(November 20, 2020 / JNS) A man who served as a Nazi concentration-camp guard has lost his appeal to halt his deportation, announced the U.S. Department of Justice on Thursday.
Friedrich Karl Berger, a German citizen, was ordered removed from the United States earlier this year because of his time in 1945 as an armed guard of concentration-camp prisoners in the Neuengamme Concentration Camp system in northern Germany.
Acting Assistant Attorney General Brian Rabbitt of the Justice Department’s Criminal Division noted in a statement that the appeal’s denial by the Board of Immigration Appeals (BIA) came on the eve of the 75th anniversary of the commencement of the Nuremberg trials, where former Nazis were convicted and some of them executed as punishment.
Rabbitt said that Berger’s “case shows that the passage of time will not deter the department from fulfilling the moral imperative of seeking justice for the victims of their heinous crimes.”
“Berger was an active participant in one of the darkest chapters in human history. He attempted to shed his nefarious past to come to America and start anew, but thanks to the dedication of those at the Department of Justice and Homeland Security Investigations, the truth was revealed,” said deputy assistant director Louis A. Rodi III of the U.S. Immigration and Customs Enforcement’s Homeland Security Investigations National Security Investigations Division, which oversees the Human Rights Violators and War Crimes Center, in a statement. “War criminals and violators of human rights will not be allowed to evade justice and find safe haven here.”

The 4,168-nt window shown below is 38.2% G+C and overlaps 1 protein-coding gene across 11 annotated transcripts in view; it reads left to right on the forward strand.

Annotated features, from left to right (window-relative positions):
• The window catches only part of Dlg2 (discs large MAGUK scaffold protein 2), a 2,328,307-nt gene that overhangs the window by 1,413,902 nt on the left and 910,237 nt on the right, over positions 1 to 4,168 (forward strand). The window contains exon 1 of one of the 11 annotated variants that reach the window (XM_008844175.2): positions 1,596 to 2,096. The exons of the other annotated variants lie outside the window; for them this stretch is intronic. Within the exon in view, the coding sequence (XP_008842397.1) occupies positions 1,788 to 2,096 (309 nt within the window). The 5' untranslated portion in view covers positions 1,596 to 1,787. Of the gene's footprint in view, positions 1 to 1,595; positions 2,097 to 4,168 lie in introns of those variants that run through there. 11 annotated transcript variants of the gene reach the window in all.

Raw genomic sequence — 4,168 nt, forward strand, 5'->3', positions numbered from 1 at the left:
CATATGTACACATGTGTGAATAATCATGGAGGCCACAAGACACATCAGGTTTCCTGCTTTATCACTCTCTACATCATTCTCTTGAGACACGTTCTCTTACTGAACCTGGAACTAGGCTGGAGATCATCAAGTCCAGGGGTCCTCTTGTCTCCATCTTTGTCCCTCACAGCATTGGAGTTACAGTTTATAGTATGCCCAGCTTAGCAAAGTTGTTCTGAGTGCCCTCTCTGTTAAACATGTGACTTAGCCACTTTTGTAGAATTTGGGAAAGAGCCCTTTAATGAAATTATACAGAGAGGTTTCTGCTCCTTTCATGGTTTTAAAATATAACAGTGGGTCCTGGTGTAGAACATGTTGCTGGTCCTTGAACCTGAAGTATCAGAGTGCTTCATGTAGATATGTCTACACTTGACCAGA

The BIA upheld the Feb. 28 decision by a Memphis, Tenn., immigration judge that Berger was removable under the 1978 Holtzman Amendment to the Immigration and Nationality Act because his “willing service as an armed guard of prisoners at a concentration camp where persecution took place” constituted assistance in Nazi-sponsored persecution.
The court found that Berger served at a Neuengamme sub-camp near Meppen, Germany, and that the prisoners there included “Jews, Poles, Russians, Danes, Dutch, Latvians, French, Italians and political opponents” of the Nazis. The largest groups of prisoners were Russian, Dutch and Polish civilians.
After a two-day trial in February, the presiding judge issued an opinion finding that Meppen prisoners were held during the winter of 1945 in “atrocious” conditions and were exploited for outdoor forced labor, working “to the point of exhaustion and death.”
The court further found—and Berger admitted—that he guarded prisoners to prevent them from escaping during their dawn-to-dusk workday, and on their way to the worksites and also on their way back to the SS-run subcamp in the evening.
At the end of March 1945, as allied British and Canadian forces advanced, the Nazis abandoned Meppen.
The court found that Berger helped guard the prisoners during their forcible evacuation to the Neuengamme main camp—a nearly two-week trip under inhumane conditions, which claimed the lives of some 70 prisoners. The decision also cited Berger’s admission that he never requested a transfer from concentration-camp guard service, and that he continues to receive a pension from Germany based on his employment in Germany, “including his wartime service.”
Since the 1979 inception of the Justice Department’s program to detect and remove Nazi persecutors, it has won cases against 109 individuals.
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